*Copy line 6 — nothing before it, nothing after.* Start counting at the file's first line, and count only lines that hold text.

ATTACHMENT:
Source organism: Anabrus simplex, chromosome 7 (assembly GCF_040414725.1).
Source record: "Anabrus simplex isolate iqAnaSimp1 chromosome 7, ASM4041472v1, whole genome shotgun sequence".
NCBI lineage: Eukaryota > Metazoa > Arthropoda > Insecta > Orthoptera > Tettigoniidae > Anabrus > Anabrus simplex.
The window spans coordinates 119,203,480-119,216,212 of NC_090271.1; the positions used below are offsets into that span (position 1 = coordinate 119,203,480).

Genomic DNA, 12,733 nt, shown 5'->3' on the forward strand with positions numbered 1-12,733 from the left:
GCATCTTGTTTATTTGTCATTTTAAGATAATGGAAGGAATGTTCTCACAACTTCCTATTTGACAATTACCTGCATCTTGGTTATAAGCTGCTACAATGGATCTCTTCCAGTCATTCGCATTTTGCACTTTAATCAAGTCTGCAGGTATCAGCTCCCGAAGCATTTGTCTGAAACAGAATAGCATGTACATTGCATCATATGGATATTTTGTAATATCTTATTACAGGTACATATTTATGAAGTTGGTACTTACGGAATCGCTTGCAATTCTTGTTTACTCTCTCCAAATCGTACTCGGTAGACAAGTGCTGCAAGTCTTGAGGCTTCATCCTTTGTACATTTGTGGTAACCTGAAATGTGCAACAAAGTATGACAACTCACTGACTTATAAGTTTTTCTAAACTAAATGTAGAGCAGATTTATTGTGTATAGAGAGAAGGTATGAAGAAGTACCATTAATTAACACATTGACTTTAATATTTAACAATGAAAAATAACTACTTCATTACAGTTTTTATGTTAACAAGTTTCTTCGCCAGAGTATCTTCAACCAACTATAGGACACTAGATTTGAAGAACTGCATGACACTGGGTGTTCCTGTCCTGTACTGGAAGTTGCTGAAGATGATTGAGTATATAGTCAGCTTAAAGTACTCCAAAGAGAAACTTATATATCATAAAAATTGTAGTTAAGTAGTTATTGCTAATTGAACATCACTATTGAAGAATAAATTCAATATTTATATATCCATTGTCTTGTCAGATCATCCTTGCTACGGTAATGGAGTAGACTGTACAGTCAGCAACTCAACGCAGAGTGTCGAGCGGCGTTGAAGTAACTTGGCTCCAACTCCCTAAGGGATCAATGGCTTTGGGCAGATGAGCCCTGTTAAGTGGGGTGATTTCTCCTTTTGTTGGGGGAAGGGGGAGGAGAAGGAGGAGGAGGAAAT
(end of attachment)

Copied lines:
GCATCTTGTTTATTTGTCATTTTAAGATAATGGAAGGAATGTTCTCACAACTTCCTATTTGACAATTACCTGCATCTTGGTTATAAGCTGCTACAATGGATCTCTTCCAGTCATTCGCATTTTGCACTTTAATCAAGTCTGCAGGTATCAGCTCCCGAAGCATTTGTCTGAAACAGAATAGCATGTACATTGCATCATATGGATATTTTGTAATATCTTATTACAGGTACATATTTATGAAGTTGGTACTTACGGAATCGCTTGCAATTCTTGTTTACTCTCTCCAAATCGTACTCGGTAGACAAGTGCTGCAAGTCTTGAGGCTTCATCCTTTGTACATTTGTGGTAACCTGAAATGTGCAACAAAGTATGACAACTCACTGACTTATAAGTTTTTCTAAACTAAATGTAGAGCAGATTTATTGTGTATAGAGAGAAGGTATGAAGAAGTACCATTAATTAACACATTGACTTTAATATTTAACAATGAAAAATAACTACTTCATTACAGTTTTTATGTTAACAAGTTTCTTCGCCAGAGTATCTTCAACCAACTATAGGACACTAGATTTGAAGAACTGCATGACACTGGGTGTTCCTGTCCTGTACTGGAAGTTGCTGAAGATGATTGAGTATATAGTCAGCTTAAAGTACTCCAAAGAGAAACTTATATATCATAAAAATTGTAGTTAAGTAGTTATTGCTAATTGAACATCACTATTGAAGAATAAATTCAATATTTATATATCCATTGTCTTGTCAGATCATCCTTGCTACGGTAATGGAGTAGACTGTACAGTCAGCAACTCAACGCAGAGTGTCGAGCGGCGTTGAAGTAACTTGGCTCCAACTCCCTAAGGGATCAATGGCTTTGGGCAGATGAGCCCTGTTAAGTGGGGTGATTTCTCCTTTTGTTGGGGGAAGGGGGAGGAGAAGGAGGAGGAGGAAAT